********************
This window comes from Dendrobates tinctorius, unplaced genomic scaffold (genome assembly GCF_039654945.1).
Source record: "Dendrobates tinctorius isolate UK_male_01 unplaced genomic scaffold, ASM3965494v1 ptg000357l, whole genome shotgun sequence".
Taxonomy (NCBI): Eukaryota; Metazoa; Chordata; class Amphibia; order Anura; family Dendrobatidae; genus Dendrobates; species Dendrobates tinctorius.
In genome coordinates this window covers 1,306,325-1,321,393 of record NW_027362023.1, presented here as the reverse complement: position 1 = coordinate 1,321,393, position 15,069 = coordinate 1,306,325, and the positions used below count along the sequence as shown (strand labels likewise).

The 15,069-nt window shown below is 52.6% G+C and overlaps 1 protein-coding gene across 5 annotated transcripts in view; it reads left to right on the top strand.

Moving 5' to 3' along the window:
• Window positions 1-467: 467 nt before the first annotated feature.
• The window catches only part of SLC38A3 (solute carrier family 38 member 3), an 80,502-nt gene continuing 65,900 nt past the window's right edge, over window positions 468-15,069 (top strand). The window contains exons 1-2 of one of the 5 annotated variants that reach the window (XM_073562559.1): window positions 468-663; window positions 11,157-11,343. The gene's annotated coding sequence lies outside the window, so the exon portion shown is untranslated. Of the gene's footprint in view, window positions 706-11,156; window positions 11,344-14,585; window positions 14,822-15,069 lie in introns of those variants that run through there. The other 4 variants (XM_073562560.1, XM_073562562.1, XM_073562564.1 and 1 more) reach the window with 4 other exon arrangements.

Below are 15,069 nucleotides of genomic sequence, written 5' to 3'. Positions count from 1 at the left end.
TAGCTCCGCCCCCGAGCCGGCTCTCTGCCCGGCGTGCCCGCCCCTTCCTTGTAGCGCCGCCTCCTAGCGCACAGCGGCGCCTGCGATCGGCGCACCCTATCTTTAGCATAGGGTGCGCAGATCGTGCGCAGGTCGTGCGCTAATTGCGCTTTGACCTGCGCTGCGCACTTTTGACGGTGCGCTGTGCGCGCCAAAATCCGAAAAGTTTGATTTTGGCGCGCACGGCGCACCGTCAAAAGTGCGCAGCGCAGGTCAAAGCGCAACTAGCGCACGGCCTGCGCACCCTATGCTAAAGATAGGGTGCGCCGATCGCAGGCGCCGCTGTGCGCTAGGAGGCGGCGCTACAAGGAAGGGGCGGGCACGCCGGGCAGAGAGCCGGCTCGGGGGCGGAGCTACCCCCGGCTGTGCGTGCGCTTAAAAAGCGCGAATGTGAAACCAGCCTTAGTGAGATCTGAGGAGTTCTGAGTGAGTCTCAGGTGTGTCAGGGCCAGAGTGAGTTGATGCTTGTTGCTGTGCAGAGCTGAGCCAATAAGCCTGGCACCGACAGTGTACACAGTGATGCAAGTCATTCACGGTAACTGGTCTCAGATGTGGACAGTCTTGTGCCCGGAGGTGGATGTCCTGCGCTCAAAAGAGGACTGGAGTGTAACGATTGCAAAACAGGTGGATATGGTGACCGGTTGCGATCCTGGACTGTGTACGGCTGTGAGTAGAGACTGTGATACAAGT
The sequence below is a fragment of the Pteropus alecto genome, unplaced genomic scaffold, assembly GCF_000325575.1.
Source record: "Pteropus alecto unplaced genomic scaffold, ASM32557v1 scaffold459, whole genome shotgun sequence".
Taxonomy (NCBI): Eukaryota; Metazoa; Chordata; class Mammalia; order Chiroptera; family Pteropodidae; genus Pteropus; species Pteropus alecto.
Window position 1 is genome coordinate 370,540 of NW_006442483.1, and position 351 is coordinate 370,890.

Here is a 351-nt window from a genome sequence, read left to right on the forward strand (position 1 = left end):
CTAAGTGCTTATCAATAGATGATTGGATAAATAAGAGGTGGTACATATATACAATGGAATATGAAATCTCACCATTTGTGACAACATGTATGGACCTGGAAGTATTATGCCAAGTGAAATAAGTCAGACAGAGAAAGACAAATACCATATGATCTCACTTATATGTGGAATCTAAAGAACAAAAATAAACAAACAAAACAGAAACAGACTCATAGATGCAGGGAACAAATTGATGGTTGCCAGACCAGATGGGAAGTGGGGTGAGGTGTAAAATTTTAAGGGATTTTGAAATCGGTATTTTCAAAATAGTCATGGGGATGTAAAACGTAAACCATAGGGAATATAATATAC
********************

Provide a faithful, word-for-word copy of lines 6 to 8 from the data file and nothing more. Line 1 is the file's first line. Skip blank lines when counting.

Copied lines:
Moving 5' to 3' along the window:
• Window positions 1-467: 467 nt before the first annotated feature.
• The window catches only part of SLC38A3 (solute carrier family 38 member 3), an 80,502-nt gene continuing 65,900 nt past the window's right edge, over window positions 468-15,069 (top strand). The window contains exons 1-2 of one of the 5 annotated variants that reach the window (XM_073562559.1): window positions 468-663; window positions 11,157-11,343. The gene's annotated coding sequence lies outside the window, so the exon portion shown is untranslated. Of the gene's footprint in view, window positions 706-11,156; window positions 11,344-14,585; window positions 14,822-15,069 lie in introns of those variants that run through there. The other 4 variants (XM_073562560.1, XM_073562562.1, XM_073562564.1 and 1 more) reach the window with 4 other exon arrangements.